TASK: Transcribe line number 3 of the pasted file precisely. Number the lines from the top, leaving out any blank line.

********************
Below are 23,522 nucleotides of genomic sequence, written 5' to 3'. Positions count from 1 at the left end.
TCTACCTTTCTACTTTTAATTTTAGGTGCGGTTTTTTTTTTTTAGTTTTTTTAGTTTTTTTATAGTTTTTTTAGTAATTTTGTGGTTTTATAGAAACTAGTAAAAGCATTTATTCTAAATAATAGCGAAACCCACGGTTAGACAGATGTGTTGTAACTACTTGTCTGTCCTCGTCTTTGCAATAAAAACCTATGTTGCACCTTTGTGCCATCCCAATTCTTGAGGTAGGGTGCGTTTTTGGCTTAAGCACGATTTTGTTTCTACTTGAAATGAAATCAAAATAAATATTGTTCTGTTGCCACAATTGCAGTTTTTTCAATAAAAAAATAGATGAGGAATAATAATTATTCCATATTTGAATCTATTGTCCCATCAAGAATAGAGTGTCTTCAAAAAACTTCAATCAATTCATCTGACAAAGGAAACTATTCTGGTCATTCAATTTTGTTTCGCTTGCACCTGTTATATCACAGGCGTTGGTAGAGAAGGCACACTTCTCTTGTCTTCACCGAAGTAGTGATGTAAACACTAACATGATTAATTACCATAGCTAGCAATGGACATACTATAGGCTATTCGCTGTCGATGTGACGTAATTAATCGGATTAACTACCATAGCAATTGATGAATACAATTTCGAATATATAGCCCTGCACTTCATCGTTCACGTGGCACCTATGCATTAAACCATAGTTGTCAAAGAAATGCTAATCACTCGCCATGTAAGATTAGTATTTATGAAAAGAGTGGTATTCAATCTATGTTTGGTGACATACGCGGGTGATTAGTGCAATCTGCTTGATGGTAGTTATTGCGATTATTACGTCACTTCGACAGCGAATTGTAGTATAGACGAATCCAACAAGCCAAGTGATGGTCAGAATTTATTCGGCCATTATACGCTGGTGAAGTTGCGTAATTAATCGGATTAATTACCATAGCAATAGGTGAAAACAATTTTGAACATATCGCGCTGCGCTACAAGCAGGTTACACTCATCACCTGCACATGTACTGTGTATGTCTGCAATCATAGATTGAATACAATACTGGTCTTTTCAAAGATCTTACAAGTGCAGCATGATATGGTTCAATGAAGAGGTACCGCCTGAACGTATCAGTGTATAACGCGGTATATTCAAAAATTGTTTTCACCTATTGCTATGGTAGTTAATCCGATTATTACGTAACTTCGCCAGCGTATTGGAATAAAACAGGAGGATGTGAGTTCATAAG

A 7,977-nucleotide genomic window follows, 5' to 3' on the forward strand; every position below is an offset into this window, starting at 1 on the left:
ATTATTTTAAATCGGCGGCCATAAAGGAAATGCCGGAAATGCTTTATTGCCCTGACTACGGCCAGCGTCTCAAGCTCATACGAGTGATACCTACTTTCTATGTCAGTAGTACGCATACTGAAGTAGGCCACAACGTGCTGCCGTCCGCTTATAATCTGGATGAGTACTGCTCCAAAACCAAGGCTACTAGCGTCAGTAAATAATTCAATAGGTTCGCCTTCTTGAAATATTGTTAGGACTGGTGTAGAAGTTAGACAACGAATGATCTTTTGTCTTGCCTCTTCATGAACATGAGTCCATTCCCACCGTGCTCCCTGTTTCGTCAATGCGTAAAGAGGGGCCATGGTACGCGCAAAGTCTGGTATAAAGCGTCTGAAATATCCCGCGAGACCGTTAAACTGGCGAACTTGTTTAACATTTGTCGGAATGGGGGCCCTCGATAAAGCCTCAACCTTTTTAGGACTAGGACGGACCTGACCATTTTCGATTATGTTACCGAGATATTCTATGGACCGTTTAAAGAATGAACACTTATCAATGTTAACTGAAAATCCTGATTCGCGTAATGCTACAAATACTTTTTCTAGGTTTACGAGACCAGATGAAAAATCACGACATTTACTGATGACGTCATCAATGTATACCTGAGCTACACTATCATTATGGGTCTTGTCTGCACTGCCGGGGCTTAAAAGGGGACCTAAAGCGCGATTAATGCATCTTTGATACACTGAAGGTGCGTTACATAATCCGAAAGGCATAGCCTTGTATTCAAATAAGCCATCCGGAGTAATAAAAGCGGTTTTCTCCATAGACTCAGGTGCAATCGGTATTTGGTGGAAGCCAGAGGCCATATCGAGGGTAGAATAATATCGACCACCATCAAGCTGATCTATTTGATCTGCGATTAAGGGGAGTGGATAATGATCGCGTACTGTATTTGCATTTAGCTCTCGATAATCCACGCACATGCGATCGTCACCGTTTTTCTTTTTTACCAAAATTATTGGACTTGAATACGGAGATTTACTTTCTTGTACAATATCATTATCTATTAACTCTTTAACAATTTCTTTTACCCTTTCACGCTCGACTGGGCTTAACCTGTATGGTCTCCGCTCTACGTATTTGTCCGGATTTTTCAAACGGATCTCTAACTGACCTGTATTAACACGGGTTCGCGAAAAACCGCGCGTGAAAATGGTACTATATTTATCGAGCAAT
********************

A 7,977-nucleotide genomic window follows, 5' to 3' on the forward strand; every position below is an offset into this window, starting at 1 on the left: